IRAQI KURDISTAN: Election day (Part 1)–Police ask international observers to protect them from Asaish Security Forces


13 May 2014
IRAQI KURDISTAN: Election day (Part 1)–Police ask
international observers to protect them from Asaish Security Forces

On 30 April, Christian Peacemaker Teams (CPT) Iraqi Kurdistan coordinated a
group of five volunteers—three Iraqi Kurds, a European and an American—to
serve as observers for the first elections for the Iraqi Parliament since the
U.S. Forces left the country.  Voters
were also selecting representatives for the Administrative Councils of the
three provinces under the control of the Kurdistan Regional Government (KRG).  Since September 2013, Iraqi Kurdistan
politics have been in turmoil.  At
that time, the Patriotic Union of Kurdistan (PUK) one of the two ruling parties
that shared power in the KRG since 1991, lost its share in the Kurdistan
Parliament to the Change (Gorran) movement, an opposition political group.  One of the last significant powers
remaining in PUK hands was the control of the Provincial Council of Sulaimani.  In this election, the first in nine
years, the PUK had much to lose.

In Sulaimani province, the Asaish (security forces/intelligence agency) fall
under the control of the PUK.  The
electoral law forbids the presence of the armed forces, except the police,
inside the polling centers.  However,
on this 30 April election day CPT observers visited five schools in and around
Sulaimani city and found security forces armed with AK-47s positioned around or
directly at the entrance of four schools as well as armed officers inside the
three of them. 

CPT arrived at the fourth school in the late afternoon after having observed a
group of about eight men armed with handguns and AK-47s walk out of a nearby
PUK office and gather near the school’s entrance.  The men appeared to be observing the CPTers as the CPTers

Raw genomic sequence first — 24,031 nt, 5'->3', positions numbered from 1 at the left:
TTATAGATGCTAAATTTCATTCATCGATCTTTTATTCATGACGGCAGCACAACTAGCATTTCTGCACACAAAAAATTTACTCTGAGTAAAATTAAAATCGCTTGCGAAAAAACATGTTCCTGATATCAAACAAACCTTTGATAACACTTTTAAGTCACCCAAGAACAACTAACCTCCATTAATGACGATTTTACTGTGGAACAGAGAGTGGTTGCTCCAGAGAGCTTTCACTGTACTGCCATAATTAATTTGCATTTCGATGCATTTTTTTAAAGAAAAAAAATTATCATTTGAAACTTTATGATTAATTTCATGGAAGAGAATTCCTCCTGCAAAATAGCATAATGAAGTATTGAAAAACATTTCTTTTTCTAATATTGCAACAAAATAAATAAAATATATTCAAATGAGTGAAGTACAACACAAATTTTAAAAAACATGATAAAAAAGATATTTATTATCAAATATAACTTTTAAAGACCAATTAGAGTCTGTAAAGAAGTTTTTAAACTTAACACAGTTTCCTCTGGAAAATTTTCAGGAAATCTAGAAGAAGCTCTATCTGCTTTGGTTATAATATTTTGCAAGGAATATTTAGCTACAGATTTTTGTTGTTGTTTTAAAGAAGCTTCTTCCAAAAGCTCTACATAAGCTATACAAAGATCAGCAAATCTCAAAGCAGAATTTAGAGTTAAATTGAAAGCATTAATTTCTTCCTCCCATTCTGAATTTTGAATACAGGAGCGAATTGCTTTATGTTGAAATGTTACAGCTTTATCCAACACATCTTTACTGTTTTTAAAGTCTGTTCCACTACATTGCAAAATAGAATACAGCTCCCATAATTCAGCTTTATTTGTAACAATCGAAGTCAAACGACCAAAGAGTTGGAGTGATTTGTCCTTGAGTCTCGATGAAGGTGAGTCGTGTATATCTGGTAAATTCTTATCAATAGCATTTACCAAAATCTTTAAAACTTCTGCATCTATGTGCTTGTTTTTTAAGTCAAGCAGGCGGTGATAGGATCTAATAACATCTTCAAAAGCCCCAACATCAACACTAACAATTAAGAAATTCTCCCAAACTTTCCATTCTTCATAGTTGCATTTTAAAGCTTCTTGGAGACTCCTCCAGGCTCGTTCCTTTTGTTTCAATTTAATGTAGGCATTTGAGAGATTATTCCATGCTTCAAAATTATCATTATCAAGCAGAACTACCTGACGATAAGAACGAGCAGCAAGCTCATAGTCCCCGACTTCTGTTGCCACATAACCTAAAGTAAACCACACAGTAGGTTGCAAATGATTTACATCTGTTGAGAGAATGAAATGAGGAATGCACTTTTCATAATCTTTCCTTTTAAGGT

observed them and after making a phone call, they dispersed and left.

  Bullet shells IHEC voting center manager collected on poster of
political parties and their candidates.

Following the CPTers’ arrival, the voting center manager, who worked for the
Independent High Electoral Commission (IHEC)—the formal body responsible for
the transparency, fairness and independence of the elections—led the team into
an empty staff room and presented a handful of bullet shells.  He said: “We collected them in the
school yard this morning after the Asaish tried to come in armed with guns and
take over the school after we prevented some people from voting more than once.
 The police protected the school.  The Asaish were upset and fired in the
air.  Luckily they left.”

 A spark of
courage followed the anxious look on the man’s face as he continued: “Tonight I
won’t sleep in my home.  They know
where I live.  But what I care most
about is that the center remains opened and that we can count all the votes
without a violent intervention.”

Outside the room, a police officer came to speak with CPT. He recounted the
story and added: “You are international observers.  Your work is very important.  We are afraid that the Asaish may come back after we close
the center at 6:00 p.m.  We would
feel safe if you could stay with us.  Your presence will protect us.”  

The decision of the team that two members would stay brought a sigh of relief
from the police officer and a smile to the face of the IHEC center manager.  Even though CPT could not remain until
the early morning hours when the ballot boxes were taken to the recount
centers, for as much as CPT could observe, the ballot count went on
uninterrupted.  In this school the
courage of the police, the manager and staff of the voting place had protected
the center from closing and the votes from being discarded. 

An IHEC staff member in a nearby school has not been so lucky.  Another reflection will tell his story.


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